Monday, August 29, 2005

Katirna Update (8-29-05 @11 am)

This is the 11 am update from the National Hurricane Center. You have to like the last sentence (really!)

“The eye of Hurricane Katrina is making its second northern Gulf Coast landfall...near the Louisiana-Mississippi border. WSR-88Dradar data show that the northern eyewall is very intense and Doppler velocities are near 120 kt at an altitude of about 5000 ft over extreme southern Mississippi. This...along with observations from Air Force Reserve unit hurricane hunter aircraft...supports the current intensity estimate of 110 kt. Steady weakening will occur as the center moves over land. However Katrina has such alarge and powerful circulation that it will probably retain hurricane intensity for about 12 hours...bringing damaging winds well inland. The potential loss of life due to falling trees is a major concern...as is freshwater flooding. The forward speed has increased slightly and initial motion is now360/14.

The track forecast reasoning is basically unchanged. Katrina should accelerate north-northeastward in the flow between a cyclone north of the Great Lakes and an anticyclone near the southeastern United States coast over the next few days. Katrina s expected to lose tropical characteristics...and its identity...later in the forecast period as it merges with a mid-latitude cyclone. Special thanks are extended to the United States Air Force Reserve hurricane hunter crews stationed at Keesler Air Force Base in Biloxi Mississippi...who have been flying continuous missions through Katrina even as their families and homes are being seriously impacted by this hurricane.”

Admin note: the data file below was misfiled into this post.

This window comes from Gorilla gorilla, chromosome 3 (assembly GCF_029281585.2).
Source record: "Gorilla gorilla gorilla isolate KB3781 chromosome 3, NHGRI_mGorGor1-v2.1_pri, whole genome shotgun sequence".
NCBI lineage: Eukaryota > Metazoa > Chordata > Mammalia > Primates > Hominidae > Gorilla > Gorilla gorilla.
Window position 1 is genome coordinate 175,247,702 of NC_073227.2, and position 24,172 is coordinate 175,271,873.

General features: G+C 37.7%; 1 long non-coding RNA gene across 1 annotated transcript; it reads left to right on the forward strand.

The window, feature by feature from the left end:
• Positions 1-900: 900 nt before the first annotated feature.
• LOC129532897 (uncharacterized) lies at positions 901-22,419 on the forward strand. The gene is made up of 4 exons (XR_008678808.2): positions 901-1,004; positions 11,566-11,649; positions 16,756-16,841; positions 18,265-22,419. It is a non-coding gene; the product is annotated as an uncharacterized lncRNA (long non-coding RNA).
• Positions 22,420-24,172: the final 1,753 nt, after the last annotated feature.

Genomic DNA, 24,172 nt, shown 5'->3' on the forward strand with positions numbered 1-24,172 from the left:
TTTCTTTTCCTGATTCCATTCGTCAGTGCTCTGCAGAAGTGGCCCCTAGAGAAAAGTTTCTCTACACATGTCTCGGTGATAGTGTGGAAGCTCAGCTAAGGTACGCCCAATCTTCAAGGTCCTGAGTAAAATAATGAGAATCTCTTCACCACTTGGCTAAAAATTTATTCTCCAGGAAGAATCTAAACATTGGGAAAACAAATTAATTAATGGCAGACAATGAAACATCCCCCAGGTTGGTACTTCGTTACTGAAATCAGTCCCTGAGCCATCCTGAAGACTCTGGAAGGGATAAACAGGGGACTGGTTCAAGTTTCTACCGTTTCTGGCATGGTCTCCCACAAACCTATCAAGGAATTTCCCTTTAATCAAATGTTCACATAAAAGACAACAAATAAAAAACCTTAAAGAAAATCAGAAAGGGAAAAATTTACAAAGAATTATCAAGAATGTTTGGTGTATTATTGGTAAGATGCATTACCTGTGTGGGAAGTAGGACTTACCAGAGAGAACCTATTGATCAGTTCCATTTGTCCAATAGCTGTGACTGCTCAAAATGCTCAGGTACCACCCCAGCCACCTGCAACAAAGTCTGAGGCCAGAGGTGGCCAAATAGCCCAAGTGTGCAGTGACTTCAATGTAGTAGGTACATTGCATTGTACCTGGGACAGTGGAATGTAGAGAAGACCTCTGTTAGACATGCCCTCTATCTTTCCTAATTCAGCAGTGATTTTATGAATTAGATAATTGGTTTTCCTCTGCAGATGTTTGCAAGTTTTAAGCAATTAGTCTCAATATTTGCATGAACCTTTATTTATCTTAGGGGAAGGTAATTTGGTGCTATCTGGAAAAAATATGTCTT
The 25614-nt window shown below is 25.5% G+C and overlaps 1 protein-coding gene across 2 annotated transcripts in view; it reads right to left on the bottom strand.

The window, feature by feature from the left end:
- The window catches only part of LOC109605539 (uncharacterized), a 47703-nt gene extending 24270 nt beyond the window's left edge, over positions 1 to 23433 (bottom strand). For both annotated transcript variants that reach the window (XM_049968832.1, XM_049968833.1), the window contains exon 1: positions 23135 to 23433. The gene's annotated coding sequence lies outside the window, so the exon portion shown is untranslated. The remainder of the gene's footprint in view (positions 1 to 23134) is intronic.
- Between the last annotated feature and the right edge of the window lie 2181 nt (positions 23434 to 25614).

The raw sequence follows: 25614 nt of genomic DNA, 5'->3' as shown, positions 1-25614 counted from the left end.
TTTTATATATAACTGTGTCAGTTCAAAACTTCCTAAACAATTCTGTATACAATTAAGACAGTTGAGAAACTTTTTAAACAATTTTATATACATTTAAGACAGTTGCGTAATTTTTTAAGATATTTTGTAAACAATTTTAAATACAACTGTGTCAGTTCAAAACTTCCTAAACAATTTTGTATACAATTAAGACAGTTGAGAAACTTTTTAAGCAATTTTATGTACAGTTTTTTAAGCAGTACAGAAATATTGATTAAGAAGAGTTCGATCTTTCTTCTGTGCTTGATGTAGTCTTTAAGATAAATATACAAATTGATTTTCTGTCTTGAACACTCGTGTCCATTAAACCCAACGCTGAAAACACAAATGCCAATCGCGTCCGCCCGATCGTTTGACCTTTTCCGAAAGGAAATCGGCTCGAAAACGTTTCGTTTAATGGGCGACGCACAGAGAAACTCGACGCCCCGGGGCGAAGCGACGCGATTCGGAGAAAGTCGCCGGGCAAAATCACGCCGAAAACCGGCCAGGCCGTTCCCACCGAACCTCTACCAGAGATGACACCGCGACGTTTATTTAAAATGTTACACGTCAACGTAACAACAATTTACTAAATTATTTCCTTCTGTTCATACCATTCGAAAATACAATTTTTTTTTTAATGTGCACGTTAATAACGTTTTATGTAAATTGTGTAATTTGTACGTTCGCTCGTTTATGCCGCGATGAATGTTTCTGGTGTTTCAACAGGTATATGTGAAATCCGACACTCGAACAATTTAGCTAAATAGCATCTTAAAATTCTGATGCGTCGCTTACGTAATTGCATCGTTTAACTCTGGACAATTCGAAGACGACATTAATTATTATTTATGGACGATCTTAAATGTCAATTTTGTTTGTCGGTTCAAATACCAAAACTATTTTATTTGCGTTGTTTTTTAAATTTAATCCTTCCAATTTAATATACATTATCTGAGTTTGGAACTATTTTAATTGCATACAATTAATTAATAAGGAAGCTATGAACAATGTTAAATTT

Our prayers go out to the Hurricane Hunters, their families and all those affected by this tremendous natural calamity.

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